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    Thai streetfood

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    Puff pastry cheese sticks

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    Fusion curry chicken

  • Poppy seed strudel

    Poppy seed strudel

  • Vietnamese sandwich seller

    Vietnamese sandwich seller

Cravings and the original Greek style Tzatziki

Tzatziki with a slice of Greek olive bread
Tzatziki with a slice of Greek olive bread
My recent Greek style olive bread made me crave for some Tzatziki to go alongside with. But the problem is to find any fresh dairy products here in China. Finding original unsweetened yogurt without any kind of flavor addition and finding fresh sour cream is really something that requires a lot of searching and once you found it, it will set you back a little fortune. But sometimes you got to give in your cravings and so I tried my luck with this little neighborhood shop that is specialized in baked goods, some Russian imported goods (such as caviar and sparkling wine) and among all of these, sometimes they also carry yogurt and sour cream. But it depends on their mood, the day and their supply situation of fresh milk. But who knew, when I went down to check with them, they really had both. I quickly grabbed a good supply of sour cream (enough for a quiche Lorraine and the Tzatziki) and a bit pot full of yogurt. Both set me back about 11.50 USD. Well, the things you do to still your craving, right? So back home, I put myself to work to make this original Greek style Tzatziki recipe which is quite simple and easy to make. It was just not so easy to find it. I was really browsing a lot of recipes but none of them was really original, most of them used nonsense items such as feta cheese or lemon juice. So I was glad to find this recipe:

  • 3 - 6 Cloves of garlic (up to your taste)
  • ½ Tea spoon of salt
  • 2 Table spoon (extra virgin) olive oil
  • 1 cucumber
  • 140 ml no sweetened natural yogurt
  • Pepper to season
  • 1 Table spoon of white wine vinegar
  • 4 Table spoon of sour cream
Peel the cucumber, then proceed to grate the peeled cucumber (not too fine). Then take the grated cucumber in your hand and give it a real good squeeze to get rid of all the excess water. Put the cucumber in a bowl. Now peel the garlic and squeeze it also in the bowl. Put all the other ingredients in the bowl and give everything a good stir. Cover the bowl up and put it in the fried (take an airtight container to store your Tzatziki in the fried, otherwise your whole food will smell like garlic). Let everything marinate over night. Next day your Tzatziki is ready for consumption. I personally love it with bread, with BBQ meat, with stuffed wine leaves, there is actually little foods that I would not like to have a good portion of Tzatziki added to. Oh my, suddenly I got the craving for a good hamburger paddy grilled on a BBQ with some fresh Tzatziki on top. Think I got to find myself a BBQ grill this weekend . Cravings continued, triggered by cravings!!!!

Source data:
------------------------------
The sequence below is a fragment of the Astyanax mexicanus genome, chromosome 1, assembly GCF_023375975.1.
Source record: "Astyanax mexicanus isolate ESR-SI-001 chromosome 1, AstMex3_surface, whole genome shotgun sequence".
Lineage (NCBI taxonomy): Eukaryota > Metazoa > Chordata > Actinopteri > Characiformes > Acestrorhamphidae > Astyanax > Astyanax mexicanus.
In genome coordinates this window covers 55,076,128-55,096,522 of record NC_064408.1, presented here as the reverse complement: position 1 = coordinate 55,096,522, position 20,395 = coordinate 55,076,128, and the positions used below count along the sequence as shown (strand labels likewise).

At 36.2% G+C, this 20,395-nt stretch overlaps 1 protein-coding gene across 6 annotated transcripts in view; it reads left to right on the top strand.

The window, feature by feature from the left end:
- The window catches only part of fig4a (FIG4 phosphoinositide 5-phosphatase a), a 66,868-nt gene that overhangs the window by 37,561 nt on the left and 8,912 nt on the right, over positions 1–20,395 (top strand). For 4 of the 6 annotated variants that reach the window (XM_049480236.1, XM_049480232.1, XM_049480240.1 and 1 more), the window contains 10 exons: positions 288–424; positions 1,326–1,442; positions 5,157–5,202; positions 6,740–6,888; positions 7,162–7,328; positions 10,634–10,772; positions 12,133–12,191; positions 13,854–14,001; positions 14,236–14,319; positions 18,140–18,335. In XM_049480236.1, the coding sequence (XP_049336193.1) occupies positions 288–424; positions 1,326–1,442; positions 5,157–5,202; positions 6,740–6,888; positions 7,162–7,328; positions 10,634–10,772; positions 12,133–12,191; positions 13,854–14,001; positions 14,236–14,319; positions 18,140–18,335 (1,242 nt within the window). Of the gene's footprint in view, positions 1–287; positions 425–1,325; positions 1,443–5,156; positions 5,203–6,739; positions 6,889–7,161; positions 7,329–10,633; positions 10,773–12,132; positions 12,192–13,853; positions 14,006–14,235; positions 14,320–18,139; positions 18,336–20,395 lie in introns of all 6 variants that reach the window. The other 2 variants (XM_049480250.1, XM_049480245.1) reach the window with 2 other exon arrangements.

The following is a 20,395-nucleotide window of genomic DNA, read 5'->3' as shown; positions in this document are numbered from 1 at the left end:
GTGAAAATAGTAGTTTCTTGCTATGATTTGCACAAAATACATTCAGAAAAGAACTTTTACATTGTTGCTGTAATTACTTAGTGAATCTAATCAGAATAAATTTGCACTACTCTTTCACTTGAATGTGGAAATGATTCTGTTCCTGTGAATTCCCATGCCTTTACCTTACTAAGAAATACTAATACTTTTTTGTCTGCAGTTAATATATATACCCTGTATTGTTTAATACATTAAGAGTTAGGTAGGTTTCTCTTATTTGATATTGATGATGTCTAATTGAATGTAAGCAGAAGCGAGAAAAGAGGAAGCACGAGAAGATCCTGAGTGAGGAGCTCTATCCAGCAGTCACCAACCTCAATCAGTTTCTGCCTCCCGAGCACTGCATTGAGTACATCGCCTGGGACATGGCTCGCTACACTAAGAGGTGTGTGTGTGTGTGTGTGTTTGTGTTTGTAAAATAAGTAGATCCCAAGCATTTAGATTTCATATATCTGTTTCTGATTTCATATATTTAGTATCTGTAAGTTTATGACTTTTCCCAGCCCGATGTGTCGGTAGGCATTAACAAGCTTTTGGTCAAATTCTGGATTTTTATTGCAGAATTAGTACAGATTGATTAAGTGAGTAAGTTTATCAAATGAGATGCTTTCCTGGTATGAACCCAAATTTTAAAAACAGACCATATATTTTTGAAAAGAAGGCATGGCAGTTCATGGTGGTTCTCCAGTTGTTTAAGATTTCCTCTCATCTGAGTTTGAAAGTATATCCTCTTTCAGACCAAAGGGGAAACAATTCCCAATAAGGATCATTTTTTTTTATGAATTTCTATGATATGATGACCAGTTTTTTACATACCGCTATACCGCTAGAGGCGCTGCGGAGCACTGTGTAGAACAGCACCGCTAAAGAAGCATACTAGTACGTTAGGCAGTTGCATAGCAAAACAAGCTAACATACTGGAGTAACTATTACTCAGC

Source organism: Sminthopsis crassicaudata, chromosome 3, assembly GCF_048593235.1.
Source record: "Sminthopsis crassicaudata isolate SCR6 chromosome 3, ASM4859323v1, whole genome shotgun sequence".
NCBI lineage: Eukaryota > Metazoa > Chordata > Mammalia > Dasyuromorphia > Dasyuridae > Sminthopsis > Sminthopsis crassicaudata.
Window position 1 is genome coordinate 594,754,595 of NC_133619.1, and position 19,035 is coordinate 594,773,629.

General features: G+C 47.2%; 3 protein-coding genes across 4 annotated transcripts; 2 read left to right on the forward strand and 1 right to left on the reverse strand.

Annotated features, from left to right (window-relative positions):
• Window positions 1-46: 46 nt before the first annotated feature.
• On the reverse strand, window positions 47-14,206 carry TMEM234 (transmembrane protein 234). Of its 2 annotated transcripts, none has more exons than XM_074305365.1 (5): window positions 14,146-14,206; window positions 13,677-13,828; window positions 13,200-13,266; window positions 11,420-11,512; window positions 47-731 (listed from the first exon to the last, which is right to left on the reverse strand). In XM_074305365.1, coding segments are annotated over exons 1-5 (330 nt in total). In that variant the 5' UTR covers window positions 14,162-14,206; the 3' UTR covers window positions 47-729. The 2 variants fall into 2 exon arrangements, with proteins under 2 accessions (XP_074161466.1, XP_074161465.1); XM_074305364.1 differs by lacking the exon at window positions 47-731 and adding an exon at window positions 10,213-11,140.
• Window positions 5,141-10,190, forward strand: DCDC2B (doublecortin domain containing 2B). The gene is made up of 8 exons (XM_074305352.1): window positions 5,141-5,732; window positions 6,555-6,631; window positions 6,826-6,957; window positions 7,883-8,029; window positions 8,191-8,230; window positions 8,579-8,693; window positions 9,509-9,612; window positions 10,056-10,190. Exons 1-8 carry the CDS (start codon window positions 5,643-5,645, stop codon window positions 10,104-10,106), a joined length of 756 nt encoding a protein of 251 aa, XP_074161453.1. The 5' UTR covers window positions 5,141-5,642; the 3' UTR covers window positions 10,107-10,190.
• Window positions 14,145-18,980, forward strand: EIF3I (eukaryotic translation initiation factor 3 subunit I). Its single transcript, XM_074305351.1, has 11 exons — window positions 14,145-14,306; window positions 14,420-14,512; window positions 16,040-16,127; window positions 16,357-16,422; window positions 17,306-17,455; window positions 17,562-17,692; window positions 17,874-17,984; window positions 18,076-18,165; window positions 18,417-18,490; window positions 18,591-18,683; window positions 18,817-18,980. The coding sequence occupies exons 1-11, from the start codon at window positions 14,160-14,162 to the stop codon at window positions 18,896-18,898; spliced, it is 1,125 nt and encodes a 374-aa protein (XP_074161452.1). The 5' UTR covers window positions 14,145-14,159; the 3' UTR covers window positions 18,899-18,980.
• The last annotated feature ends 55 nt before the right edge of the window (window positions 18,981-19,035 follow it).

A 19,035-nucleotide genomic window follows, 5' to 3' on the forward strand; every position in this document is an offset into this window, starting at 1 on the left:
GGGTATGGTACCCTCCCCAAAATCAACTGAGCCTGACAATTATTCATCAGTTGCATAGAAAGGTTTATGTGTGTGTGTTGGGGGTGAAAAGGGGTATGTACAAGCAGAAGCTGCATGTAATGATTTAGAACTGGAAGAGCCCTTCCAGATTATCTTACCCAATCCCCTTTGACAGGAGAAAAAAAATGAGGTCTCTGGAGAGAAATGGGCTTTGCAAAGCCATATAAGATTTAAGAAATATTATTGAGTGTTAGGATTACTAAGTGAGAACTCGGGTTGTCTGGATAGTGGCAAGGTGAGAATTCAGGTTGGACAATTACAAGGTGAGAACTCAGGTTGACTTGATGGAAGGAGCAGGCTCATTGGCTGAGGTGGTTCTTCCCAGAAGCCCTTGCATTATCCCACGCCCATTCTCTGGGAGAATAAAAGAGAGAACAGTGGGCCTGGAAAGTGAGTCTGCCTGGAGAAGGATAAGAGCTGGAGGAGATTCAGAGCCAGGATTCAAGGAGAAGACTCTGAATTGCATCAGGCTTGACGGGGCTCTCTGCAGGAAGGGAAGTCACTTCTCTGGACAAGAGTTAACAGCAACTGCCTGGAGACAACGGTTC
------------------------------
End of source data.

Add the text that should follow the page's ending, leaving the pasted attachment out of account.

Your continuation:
P.S.: By the way, soon I am going to have 10000 page views on my blog. That is worth a celebration I think. Stay tuned for more about this.


  1. this looks so appetizing... I was looking for a good recipe for tzaziki and now I need to look no more! think I am going to make this... right now!

  2. yes I know exactly what you mean, the cravings. Especially when it's fresh Tzatsiki, with a slice of fresh bread. Enjoy and let me know if you liked it.

  3. If you find it, go for it!
    I love Tzatziki, and you are absolutely right about the feta, but what about dill?
    I'm just draining soured milk in the fridge, let's see whether something like quark comes out of it.

  4. Dill in the Tzatsiki, never tried it yet. Dill, for me personally, goes with Fish and not many other things. I think Tzatziki-wise I stay with the original.

    But now you need to explain. You are marking Quark? I want to hear more. Are you going to blog about it? Are you using Vollmilch, Pasteurisierte Milch, how did you sour your milk? This is something, if I would be able to do this, i would be in heaven. I have a yogurt maker, if that helps anyhow?

  5. Are you sure? All the recipes I know require either mint or dill, or both for Tzatziki.
    I made two quark trials:
    with buttermilk, left overnight in the oven at 150 F/65 C, and then drained for several hours in the fridge. (The American buttermilk is thicker than the German one). The consistency was right, but it was milder.
    With fresh whole milk and sour milk. Since there is no such thing as Sauermilch in the US, I used yogurt instead. Left the whole thing 48 hours at room temperature and then drained it. And, of course, what was the result? A nice creamy yogurt!
    If I find raw milk, I could try rennet, but raw milk is very hard to find here.

  6. For that, I am quite positive. But maybe I saw them, I saw the dill and the mint and immediately skipped reading. I just don't remember any Dill or Mint in the original Tzatsiki of my friend's grandmother :).

    Thanks a million for your idea with the buttermilk. Of course I won't be finding any fresh milk, rennet, buttermilk, sour milk and even whipping cream is hard to find :(.
    Now I got to make buttermilk first. I will try again the shortcut with the lemon juice and the milk. I am not sure if that would also work to make it into quark. I guess not so. Result will be following in my next bread recipe :).